Memories, Who Needs Them?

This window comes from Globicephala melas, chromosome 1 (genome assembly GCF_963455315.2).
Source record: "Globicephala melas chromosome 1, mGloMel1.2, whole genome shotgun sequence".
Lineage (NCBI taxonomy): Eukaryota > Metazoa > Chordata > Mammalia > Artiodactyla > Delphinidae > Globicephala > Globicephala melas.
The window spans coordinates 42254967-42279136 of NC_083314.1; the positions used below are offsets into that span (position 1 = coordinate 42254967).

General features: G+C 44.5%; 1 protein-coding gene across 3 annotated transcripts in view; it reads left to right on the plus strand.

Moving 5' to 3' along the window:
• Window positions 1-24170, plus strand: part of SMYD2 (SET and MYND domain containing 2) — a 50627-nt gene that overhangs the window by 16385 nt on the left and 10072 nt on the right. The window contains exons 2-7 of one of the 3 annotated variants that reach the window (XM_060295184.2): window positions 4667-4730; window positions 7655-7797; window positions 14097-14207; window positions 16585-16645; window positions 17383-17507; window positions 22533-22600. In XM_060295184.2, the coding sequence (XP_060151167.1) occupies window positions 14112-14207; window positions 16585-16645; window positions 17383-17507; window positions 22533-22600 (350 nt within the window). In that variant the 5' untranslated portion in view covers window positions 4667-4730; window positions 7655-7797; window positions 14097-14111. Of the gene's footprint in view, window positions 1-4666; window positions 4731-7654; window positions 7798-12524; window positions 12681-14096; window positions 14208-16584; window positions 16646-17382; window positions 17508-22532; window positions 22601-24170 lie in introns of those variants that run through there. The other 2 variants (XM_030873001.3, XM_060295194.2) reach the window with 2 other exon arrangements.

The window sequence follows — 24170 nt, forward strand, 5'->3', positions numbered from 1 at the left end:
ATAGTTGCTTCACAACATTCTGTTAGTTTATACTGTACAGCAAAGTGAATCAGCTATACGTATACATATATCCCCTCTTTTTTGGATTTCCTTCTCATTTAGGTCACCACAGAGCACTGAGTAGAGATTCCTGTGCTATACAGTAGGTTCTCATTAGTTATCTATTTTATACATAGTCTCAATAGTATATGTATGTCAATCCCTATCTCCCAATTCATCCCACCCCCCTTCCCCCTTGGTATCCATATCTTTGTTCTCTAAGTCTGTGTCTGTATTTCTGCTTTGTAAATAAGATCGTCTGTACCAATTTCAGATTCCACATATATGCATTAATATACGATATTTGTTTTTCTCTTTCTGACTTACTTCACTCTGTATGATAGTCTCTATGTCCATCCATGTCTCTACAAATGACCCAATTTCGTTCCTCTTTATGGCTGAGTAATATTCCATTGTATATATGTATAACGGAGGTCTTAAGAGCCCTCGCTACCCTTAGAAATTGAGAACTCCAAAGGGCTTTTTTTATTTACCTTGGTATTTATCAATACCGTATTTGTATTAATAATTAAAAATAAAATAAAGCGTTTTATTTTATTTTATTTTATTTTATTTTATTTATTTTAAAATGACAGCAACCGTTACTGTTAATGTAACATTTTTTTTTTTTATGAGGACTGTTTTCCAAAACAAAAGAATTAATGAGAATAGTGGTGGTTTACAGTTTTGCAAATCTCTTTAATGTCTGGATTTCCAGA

I’ve decided that I would “pull a Glenn” in this review and offer you a bit of my life in order to help you understand my views of this film. So, here is a piece of me: When I was about 8 years old my parents bought me a suitcase from at a garage sale. I knew just what to do with it. I’d keep my memories in it. As time passed I kept adding things to the suitcase, and soon I was unable to close it. Eventually, I had an entire closet of memories. Sometimes I’d go through the closet and look at the pieces of my life. Each item had a value to me and could take me back to a time or place with just a touch. Not all of the items gave me joy, but each one brought forth an emotion. They were mementos of who I was before. So, what is Lenny’s memento? It is his memories? No. Is it his need of purpose? Or, maybe it is weakness. “Don’t trust your weakness.” It is one of the tattoos on Lenny’s body. But he relies on weakness. Perhaps one of the reasons this film has such a cult following is based on the concept of overcoming weakness, not memory loss. Yes, I know that memory loss is a key factor of the film. But, I think that the loss of the memory is what empowers the feeling of weakness or helplessness. Lenny can’t change the fact that he is going to be afflicted with the loss. And, since he can’t seem to remember to make himself forget his wife, he makes finding her killer his purpose of life, his reason to live, Even if, he has to find her killer and get his revenge over and over again. Like Teddy says, there will always be a John G. By manipulating his affliction, he makes his weakness his power. And so do all of the other characters in the film. By writing down Teddy’s license plate and listing it as a “fact,” Lenny chooses to manipulate his affliction. We all need some sort of purpose. Lenny makes finding his wife’s murderer(s) his purpose. It makes me wonder whether the other tattooed facts are really facts, or just a way to strengthen his weakness.About ten years ago my husband died, and like Teddy, I became lost. I kept opening my memory closet so that I could stay in touch with what I’d had. But I became stuck and unsure what to do, so I did nothing. Then one day as was I going through the memories, I reached for a teapot that my husband had gotten from Berlin before the wall fell. It had never held tea. That made me sad to think of so I made some tea and shared it with my son. As we drank our tea my son asked “Why has the teapot been in the closet all this time, shouldn’t we be using it instead? Of, course we should have been using it. That’s when I discovered that the memory closet had become my weakness. It kept me stuck. I was afraid to make new memories.Without the ability to make new memories, Lenny became stuck too. I think at some point he had to have made a conscious decision to get out of his rut and move forward. But how could he move forward if he didn’t remember what he was moving away from? He created false facts that would bring up old memories create a sense of purpose.After tea I emptied the closet and started making new memories. An empty closet gave me a sense of purpose.